Dame Jean Iris Murdoch DBE (15 July 1919 – 8 February 1999) was an Irish-born English author and philosopher, best known for her stories regarding ethical and sexual themes. Her first published novel, Under the Net, was selected in 2001 by the editorial board of the American Modern Library as one of the 100 best English-language novels of the 20th century. In 1987, she was made a Dame Commander of the Order of the British Empire.
Murdoch was born at 59 Blessington Street, Dublin, Ireland on 15 July, 1919. Her father, Wills John Hughes Murdoch, came from a mainly Presbyterian sheep farming family from Hillhall, County Down, and her mother, Irene Alice Richardson, who had trained as a singer until Iris was born, was from a middle class, Church of Ireland (Anglican) family from Dublin. When Iris was very young, her parents moved to London, where her father worked in the Civil Service. Murdoch was educated in progressive schools, first at the Froebel Demonstration School, and then as a boarder at the Badminton School in Bristol in 1932. She went on to read classics, ancient history, and philosophy at Somerville College, Oxford, and philosophy as a postgraduate at Newnham College, Cambridge, where she attended a number of Ludwig Wittgenstein's lectures. In 1948, she became a fellow of St Anne's College, Oxford, having earlier (1938) joined the Communist Party of Great Britain.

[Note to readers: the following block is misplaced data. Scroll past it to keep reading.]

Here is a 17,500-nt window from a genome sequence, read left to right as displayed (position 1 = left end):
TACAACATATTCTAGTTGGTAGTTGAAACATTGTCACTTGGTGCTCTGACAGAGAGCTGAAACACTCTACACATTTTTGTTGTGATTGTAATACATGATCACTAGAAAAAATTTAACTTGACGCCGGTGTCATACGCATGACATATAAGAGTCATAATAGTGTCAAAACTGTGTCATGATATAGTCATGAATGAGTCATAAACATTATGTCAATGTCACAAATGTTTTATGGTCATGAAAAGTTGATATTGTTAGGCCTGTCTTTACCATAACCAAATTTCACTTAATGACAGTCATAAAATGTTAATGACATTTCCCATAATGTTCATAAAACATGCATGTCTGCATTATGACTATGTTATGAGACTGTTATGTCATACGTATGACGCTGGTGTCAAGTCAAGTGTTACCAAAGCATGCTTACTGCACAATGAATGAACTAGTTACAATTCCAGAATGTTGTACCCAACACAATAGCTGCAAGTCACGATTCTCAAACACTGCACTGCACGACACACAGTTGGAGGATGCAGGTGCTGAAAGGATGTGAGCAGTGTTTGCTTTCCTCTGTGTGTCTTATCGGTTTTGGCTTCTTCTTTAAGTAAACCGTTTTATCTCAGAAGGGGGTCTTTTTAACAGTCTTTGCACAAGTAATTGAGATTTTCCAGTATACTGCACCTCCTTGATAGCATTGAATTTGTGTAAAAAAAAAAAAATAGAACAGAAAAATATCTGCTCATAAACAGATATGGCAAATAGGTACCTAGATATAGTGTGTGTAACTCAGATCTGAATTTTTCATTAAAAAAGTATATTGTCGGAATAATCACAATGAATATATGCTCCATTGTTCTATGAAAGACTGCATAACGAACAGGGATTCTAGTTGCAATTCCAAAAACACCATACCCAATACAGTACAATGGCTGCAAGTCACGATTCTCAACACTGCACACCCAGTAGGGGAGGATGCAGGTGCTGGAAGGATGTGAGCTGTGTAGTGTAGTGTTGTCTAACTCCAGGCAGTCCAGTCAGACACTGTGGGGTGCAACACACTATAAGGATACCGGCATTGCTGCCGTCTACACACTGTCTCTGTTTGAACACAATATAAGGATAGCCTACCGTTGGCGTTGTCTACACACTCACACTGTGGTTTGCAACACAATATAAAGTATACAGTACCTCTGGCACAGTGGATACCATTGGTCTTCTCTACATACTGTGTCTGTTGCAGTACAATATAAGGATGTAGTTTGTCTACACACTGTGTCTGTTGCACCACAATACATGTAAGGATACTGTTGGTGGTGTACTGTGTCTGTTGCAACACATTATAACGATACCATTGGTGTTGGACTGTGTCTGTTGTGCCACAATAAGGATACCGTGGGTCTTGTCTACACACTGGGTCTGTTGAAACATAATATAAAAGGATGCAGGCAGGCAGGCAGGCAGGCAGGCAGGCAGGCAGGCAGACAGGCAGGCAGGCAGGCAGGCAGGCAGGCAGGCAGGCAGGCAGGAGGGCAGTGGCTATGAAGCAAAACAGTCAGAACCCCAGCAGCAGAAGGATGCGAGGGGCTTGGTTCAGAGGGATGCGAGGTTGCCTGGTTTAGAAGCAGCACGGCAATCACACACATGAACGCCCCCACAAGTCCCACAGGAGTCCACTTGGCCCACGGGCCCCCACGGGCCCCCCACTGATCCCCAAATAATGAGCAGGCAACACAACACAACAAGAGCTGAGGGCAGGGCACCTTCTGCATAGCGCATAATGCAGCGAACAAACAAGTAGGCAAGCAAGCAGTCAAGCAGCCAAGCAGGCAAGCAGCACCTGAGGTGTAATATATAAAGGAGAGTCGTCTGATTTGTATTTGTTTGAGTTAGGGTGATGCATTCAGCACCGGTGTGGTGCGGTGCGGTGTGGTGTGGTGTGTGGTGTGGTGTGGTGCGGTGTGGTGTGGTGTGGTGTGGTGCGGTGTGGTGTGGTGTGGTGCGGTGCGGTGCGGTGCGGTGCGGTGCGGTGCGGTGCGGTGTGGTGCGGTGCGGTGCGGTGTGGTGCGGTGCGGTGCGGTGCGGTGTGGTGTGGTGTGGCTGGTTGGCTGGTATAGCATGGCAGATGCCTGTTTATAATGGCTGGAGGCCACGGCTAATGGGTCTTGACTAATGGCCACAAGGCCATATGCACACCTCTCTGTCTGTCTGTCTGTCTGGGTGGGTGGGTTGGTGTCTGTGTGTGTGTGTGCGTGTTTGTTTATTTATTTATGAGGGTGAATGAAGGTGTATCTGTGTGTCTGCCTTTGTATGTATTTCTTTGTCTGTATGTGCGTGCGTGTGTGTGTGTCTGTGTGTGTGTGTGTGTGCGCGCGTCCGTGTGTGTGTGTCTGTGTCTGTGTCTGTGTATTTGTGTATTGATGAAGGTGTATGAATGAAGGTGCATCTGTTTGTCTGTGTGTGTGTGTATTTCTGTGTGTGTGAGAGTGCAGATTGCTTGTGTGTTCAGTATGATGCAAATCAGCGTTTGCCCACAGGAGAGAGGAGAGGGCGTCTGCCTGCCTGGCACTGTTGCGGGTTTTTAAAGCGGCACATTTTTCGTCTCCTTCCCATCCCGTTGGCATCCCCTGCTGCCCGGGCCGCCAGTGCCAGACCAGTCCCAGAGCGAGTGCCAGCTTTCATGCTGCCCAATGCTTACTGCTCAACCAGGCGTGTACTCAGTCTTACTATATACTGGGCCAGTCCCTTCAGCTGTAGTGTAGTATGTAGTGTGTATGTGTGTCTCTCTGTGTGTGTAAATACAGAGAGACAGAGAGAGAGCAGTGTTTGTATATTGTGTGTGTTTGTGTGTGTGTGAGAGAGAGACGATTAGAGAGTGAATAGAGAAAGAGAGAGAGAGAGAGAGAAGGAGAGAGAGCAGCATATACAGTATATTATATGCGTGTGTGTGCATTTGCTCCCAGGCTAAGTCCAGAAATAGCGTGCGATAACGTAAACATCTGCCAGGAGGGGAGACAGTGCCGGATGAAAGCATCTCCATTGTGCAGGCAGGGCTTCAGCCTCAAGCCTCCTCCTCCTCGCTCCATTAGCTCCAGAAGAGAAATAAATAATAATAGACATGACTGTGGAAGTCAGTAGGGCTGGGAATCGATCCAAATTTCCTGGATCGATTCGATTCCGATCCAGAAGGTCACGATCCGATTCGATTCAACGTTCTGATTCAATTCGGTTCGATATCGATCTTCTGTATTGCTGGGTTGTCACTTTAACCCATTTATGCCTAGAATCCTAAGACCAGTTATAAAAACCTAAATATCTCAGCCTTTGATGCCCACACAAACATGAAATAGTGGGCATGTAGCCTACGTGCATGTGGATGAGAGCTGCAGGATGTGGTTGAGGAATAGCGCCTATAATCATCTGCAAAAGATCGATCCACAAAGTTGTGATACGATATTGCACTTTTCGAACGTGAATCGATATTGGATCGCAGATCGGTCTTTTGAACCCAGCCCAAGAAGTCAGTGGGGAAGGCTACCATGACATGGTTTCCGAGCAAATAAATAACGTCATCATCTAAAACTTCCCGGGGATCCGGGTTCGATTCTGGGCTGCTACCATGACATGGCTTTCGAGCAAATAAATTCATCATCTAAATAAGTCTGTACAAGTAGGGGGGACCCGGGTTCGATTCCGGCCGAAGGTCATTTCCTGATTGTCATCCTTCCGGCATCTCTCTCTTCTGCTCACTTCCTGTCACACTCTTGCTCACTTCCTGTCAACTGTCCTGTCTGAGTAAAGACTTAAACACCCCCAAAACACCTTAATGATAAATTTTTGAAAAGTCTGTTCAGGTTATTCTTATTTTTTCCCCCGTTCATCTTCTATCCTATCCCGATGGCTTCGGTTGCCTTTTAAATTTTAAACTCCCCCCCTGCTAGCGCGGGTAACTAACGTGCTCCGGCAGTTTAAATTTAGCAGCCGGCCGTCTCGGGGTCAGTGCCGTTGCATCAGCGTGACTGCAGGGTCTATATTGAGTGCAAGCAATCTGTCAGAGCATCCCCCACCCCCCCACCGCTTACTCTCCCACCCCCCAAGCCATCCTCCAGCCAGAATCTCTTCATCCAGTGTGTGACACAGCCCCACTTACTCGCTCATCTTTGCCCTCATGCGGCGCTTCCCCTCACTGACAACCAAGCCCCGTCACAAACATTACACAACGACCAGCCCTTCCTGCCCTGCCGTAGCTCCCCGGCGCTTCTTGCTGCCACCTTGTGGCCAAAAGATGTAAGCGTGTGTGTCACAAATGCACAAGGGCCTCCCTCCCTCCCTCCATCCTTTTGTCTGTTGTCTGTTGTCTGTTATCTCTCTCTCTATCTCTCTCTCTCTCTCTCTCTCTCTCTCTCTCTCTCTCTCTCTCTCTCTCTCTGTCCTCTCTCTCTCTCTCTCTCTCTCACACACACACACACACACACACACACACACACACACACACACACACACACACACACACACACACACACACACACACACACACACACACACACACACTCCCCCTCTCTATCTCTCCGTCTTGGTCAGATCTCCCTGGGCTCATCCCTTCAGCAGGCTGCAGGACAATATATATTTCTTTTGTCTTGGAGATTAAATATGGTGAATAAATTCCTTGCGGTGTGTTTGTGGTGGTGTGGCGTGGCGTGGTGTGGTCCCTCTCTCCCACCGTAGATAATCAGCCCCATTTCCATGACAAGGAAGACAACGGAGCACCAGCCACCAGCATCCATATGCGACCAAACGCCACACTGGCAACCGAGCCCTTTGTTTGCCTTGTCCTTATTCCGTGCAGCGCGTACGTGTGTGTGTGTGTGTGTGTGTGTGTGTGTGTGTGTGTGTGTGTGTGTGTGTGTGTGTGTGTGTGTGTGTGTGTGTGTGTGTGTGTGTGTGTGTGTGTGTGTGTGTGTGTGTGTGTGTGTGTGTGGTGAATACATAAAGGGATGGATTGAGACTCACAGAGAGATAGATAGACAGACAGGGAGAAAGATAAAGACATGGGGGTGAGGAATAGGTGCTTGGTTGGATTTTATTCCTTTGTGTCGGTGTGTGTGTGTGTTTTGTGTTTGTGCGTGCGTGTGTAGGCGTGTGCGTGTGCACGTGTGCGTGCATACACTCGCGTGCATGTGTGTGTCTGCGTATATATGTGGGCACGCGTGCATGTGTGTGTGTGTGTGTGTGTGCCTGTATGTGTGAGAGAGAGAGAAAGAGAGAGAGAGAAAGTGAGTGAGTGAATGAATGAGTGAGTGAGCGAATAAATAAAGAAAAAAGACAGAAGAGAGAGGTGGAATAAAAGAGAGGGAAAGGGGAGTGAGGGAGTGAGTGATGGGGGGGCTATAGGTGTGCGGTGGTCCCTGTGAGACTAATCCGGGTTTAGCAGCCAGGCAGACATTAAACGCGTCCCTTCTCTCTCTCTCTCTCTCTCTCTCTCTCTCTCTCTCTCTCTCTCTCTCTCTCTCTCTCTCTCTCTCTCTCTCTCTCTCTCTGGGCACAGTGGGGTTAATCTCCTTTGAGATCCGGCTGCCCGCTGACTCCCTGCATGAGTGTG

She wrote her first novel, Under the Net in 1954, having previously published essays on philosophy, including the first study in English of Jean-Paul Sartre. It was at Oxford in 1956 that she met and married John Bayley, a professor of English literature and also a novelist. She went on to produce 25 more novels and other works of philosophy and drama until 1995, when she began to suffer the early effects of Alzheimer's disease, which she at first attributed to writer's block. She died, aged 79, in 1999 and her ashes were scattered in the garden at the Oxford Crematorium.